What is an “NHS crisis”? Lombardy-style scenes inside and outside our hospitals would certainly be one – with ambulances unable to move ailing people into A&E departments, desperate patients marooned on trolleys in corridors, and people left to die “in their beds alone at home, some of dehydration and starvation alongside their pneumonia, with no palliative care of any kind”, as Sam Bowman once put it.
Do a series of “critical incidents”, like those now declared in several hospital trusts, constitute a “crisis”? No, some would say: the term doesn’t mean that any of them have stopped seeing emergency patients or are closing their doors, as Chris Hopson, the Chief Executive of NHS providers, has pointed out.
Yes, others would reply: if trusts believe that they “might not be able to provide range of critical / priority services [they need] to”, as Hopson puts it, and must create “a formal interim emergency governance structure to make prioritisation decisions at pace”, then there’s a crisis.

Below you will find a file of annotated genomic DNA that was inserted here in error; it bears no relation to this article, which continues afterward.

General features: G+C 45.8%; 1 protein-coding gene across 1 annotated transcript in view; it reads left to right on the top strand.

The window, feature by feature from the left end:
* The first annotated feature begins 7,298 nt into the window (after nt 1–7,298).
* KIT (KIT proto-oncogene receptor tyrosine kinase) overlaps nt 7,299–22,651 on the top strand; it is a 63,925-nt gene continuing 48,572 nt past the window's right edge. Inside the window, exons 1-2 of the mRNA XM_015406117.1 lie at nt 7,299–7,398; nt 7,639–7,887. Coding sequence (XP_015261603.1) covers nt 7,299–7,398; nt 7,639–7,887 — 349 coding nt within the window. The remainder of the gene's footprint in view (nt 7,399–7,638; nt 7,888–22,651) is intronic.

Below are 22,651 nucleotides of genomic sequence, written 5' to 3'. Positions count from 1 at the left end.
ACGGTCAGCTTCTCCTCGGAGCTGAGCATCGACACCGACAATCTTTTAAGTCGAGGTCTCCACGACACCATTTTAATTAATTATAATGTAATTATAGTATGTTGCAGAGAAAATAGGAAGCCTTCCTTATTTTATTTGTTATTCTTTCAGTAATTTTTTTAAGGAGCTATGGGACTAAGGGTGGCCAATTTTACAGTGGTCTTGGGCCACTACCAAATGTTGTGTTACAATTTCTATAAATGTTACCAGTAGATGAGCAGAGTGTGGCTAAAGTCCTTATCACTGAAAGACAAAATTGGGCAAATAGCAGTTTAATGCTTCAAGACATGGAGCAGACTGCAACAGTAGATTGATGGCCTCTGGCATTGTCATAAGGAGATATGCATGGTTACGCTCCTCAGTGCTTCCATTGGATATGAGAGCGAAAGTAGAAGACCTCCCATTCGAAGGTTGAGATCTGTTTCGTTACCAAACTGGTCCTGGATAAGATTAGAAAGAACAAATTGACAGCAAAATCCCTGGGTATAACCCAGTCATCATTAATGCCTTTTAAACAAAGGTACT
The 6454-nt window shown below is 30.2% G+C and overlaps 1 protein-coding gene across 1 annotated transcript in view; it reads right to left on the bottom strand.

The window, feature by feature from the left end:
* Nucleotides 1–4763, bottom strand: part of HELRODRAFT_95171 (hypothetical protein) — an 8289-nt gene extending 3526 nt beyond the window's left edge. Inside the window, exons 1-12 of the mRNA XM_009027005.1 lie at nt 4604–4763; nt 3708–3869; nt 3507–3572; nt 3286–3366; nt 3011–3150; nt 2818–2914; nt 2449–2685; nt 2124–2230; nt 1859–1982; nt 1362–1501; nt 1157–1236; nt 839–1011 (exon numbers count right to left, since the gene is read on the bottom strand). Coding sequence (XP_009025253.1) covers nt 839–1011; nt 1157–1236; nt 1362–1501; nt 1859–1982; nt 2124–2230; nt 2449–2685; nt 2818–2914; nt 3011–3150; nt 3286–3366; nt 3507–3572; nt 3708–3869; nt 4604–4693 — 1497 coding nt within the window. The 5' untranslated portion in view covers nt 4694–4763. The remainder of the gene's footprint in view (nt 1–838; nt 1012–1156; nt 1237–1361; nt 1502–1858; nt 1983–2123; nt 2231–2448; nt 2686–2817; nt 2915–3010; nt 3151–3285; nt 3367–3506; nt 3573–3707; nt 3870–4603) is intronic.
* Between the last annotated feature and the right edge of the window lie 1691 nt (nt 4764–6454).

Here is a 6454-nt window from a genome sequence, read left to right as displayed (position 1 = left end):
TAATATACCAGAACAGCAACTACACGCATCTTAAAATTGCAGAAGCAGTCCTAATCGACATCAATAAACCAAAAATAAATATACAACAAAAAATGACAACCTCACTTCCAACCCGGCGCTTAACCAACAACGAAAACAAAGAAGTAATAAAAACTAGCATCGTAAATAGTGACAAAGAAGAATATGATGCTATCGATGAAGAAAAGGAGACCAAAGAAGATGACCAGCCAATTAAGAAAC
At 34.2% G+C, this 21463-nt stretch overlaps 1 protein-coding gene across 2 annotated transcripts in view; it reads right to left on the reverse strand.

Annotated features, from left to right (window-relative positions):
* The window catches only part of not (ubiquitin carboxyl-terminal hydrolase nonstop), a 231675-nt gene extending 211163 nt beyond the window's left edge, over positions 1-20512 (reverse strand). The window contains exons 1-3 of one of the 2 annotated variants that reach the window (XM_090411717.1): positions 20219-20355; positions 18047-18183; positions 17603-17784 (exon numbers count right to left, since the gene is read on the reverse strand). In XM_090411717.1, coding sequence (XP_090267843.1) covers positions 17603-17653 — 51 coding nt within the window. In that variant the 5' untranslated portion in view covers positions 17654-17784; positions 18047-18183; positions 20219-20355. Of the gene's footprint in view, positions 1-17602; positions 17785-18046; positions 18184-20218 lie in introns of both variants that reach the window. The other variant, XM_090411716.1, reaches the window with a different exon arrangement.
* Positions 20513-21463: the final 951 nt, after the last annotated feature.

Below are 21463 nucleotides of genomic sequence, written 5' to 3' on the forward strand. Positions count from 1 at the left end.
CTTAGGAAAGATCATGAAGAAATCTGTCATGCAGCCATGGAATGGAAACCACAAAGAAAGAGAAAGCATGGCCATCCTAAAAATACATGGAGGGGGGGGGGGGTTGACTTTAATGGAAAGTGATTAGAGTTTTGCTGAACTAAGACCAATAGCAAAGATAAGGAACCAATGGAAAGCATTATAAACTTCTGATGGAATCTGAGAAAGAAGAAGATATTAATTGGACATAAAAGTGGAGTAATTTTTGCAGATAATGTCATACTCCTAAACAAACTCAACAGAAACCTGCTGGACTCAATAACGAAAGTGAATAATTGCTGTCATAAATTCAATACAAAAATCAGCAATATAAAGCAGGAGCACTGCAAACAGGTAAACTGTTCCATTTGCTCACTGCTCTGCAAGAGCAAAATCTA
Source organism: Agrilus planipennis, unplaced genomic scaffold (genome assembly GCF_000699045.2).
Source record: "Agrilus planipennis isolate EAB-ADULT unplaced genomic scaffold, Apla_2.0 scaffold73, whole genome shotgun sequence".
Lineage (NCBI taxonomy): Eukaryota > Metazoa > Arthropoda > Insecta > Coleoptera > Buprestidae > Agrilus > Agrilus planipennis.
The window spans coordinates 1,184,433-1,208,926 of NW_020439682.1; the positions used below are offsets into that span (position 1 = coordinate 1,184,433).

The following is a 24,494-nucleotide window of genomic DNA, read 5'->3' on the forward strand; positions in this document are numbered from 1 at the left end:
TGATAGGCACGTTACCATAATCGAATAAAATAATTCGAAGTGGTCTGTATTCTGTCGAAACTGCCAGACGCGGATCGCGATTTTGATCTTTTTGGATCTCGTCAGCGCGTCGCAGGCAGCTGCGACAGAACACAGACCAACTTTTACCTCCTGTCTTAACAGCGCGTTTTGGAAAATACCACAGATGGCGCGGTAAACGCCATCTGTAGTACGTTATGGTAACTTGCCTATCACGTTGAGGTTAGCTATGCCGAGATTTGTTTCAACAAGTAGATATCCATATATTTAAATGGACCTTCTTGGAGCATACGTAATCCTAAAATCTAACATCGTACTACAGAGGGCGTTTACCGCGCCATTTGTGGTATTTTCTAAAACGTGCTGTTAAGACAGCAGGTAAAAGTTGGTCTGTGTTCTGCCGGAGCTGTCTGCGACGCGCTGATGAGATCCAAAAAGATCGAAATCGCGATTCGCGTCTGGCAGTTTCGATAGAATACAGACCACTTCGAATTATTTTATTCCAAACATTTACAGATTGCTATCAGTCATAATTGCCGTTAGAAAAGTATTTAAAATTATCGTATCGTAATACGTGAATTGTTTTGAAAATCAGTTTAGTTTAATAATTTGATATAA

The uncomfortable truth for the Government is that there is no dictionary definition of an “NHS crisis”. It isn’t verifiable in the way that a rise in interest rates, say, or a cut in a tax rate is – as a matter of fact. Ministers are vulnerable to an “NHS crisis” existing as soon as the media declares one.
This helps to explain why the options facing Ministers when Covid first manifested itself were limited. Vaccines didn’t exist. Drugs were fewer. Treatments were experimental, up to a point. The choice was full lockdown, nothing, or partial restrictions, perhaps along Swedish lines.
It’s reasonable to believe that those days are gone – and that the main problem facing the Government, Covid-wise, is what to do in the period before enough people are properly vaccinated, against a background of higher immunity, better drugs, more treatments and mass testing.
Our recent survey of Conservative activists found a third in favour of vaccine passports during this interim, a quarter suppportive of the present measures, and a third against any restrictions at all, period. There’s evidence that the long-standing scepticism of much of our panel about these is now held by the public more broadly.